DiBiase did his part to represent his home club on this day. He played the front nine to perfection. A birdie on the 302-yard, par 4 3rd hole was key as he made the turn at 1-under par 35. He then chipped in from back left of the green for birdie on the 10th hole to draw closer to Carey who made bogey on that hole.
“It was a big grind,” said DiBiase, who was paired with Carey and Steve Tasho (Thorny Lea GC). “Kevin is a champion and I knew that if I could keep up with him I had a shot at it. That was my goal all day was to hang around with him and hope I got lucky at the end.”
DiBiase would make bogey on the 11th hole, and then Carey drew even with DiBiase after a stellar and clutch birdie putt on the 15th hole.
It was all even heading to the 18th green where DiBiase was able to two putt for par. Carey missed his par putt to give DiBiase the one-stroke win.
“We dinged and donged until the end,” said DiBiase, who was greeted by a group of friends and club mates just off the 18th green. “It was a little anti-climactic at the end, but I’ll take it.”
While there was no chip in or highlight-reel putt made on the final green, the victory could not have been sweeter. It also proved that there is a deep connection between a champion and his home course.
“I was just trying to get to the third day,” said DiBiase. “There were only nine people that made the cut so you can’t be too far back. If you make the cut you are going to have a chance and then coming here I may have had a little better chance than some of the other folks.”
A stirring comeback that the event’s namesake – who was known for some dramatic wins of his own – would be proud of.
WOMEN’S SUMMARY: ELEEY ENJOYS HISTORIC WIN
Being from the Boston area, Jacquelyn Eleey (South Shore CC) knows a thing or two about golf legend Francis Ouimet – the man that Friday’s tournament at Woodland Golf Club was named after – and about an event that started in 1968 and has turned into one of the most popular invitational tournaments in the region.
On Friday afternoon, the Quincy native and member of the Georgetown Women’s Golf Team officially joined the history books and will forever have her name included in the rich history of the event after firing an even-par 72 on Ouimet’s home course to win the 13th edition of the Ouimet Memorial Tournament’s Women’s Division. The victory was the first of a kind for the South Shore Country Club member.
“Having won that and having my name up against all the other great women and men who have won this tournament, it’s really to cool to be a part of that,” said Eleey, who has had one of the busiest summers of her career.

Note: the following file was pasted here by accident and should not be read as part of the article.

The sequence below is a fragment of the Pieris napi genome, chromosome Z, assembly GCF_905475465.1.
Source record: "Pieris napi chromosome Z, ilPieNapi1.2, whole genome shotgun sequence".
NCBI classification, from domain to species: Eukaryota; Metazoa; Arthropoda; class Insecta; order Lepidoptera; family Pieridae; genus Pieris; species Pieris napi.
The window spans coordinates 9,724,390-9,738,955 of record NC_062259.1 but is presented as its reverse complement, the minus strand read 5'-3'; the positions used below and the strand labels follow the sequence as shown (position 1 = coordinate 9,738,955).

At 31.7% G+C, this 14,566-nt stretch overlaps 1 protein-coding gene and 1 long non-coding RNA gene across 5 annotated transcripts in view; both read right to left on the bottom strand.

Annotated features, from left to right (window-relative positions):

After spending the first half of her season training in Florida, the rising senior has returned home and dominated the local golf scene, something she has done before Friday’s victory and something she hopes to continue before returning to school in the fall.
After competing in the U.S. Women’s Amateur Four Ball Championship at Myrtle Beach’s The Dunes Golf & Beach Club, Eleey headed west where she won her flight of the Women’s Western Golf Association’s 117th National Amateur Championship at River Forest Country Club outside Chicago.
Most recently, Eleey won the New England Women’s Golf Association Amateur Championship at Connecticut’s Hop Meadow Country Club.
“It’s been a really good summer so far and I’m playing really well,” said Eleey. “I’m looking forward to the [WGAM Amateur Championship] next week and just playing well in the Francis Ouimet gets me excited for what’s to come next week.”
While she looks forward to what comes next, her attention was focused on her play Friday and what was going well as she earned a victory in what was the first time playing this event.
“I played well today, and I struck the ball really well,” said Eleey. “I hit a lot of fairways and a lot of greens, and I had a lot of tap in pars, which was good. The course was in great shape. It’s awesome. To have won is great. I love it.”
Competing against a field that included three other collegiate competitors, Eleey carded a birdie on the first hole and had a very successful back nine to come away with the victory. Included in her late run were birdies made on the par-5 12th hole and par-4 14th hole.
“I started out strong with a birdie and then a couple pars,” reminisced Eleey on her play Friday. “Down the stretch, I played really solid golf. I had a really good birdie on number 14 and I also birdied number 12. Then down the stretch, I had two good par saves. It was really just a solid day overall. I think I struck the ball really well and had a ton of opportunities for birdie. I hit a ton of greens and it was just a stress free day of golf, which was really good.”
With such a talented field, Eleey knew she had to bring her “A-game” on Friday. Prior to Friday, she had played with almost the entire field in either collegiate tournaments or from various summer events.
She said, “They are all great players and it was really great golf and to have beaten everyone in this field, it just means that I played really well because this entire field are really good golfers.”
“America’s First Golf Hero” as he was known following his upset victory in U.S. Open Championship in 1913, Ouimet is remembered as one of the first individuals to not only allow Americans into the game, but also amateurs. His legacy continues today through the Francis Ouimet Scholarship Fund, which provides college scholars to men and women who work in golf throughout Massachusetts.
Julia Ford (Cyprian Keyes GC), a two-time champion in the event, placed second while Jacqueline Gonzalez (Charles River CC) rounded out the top three.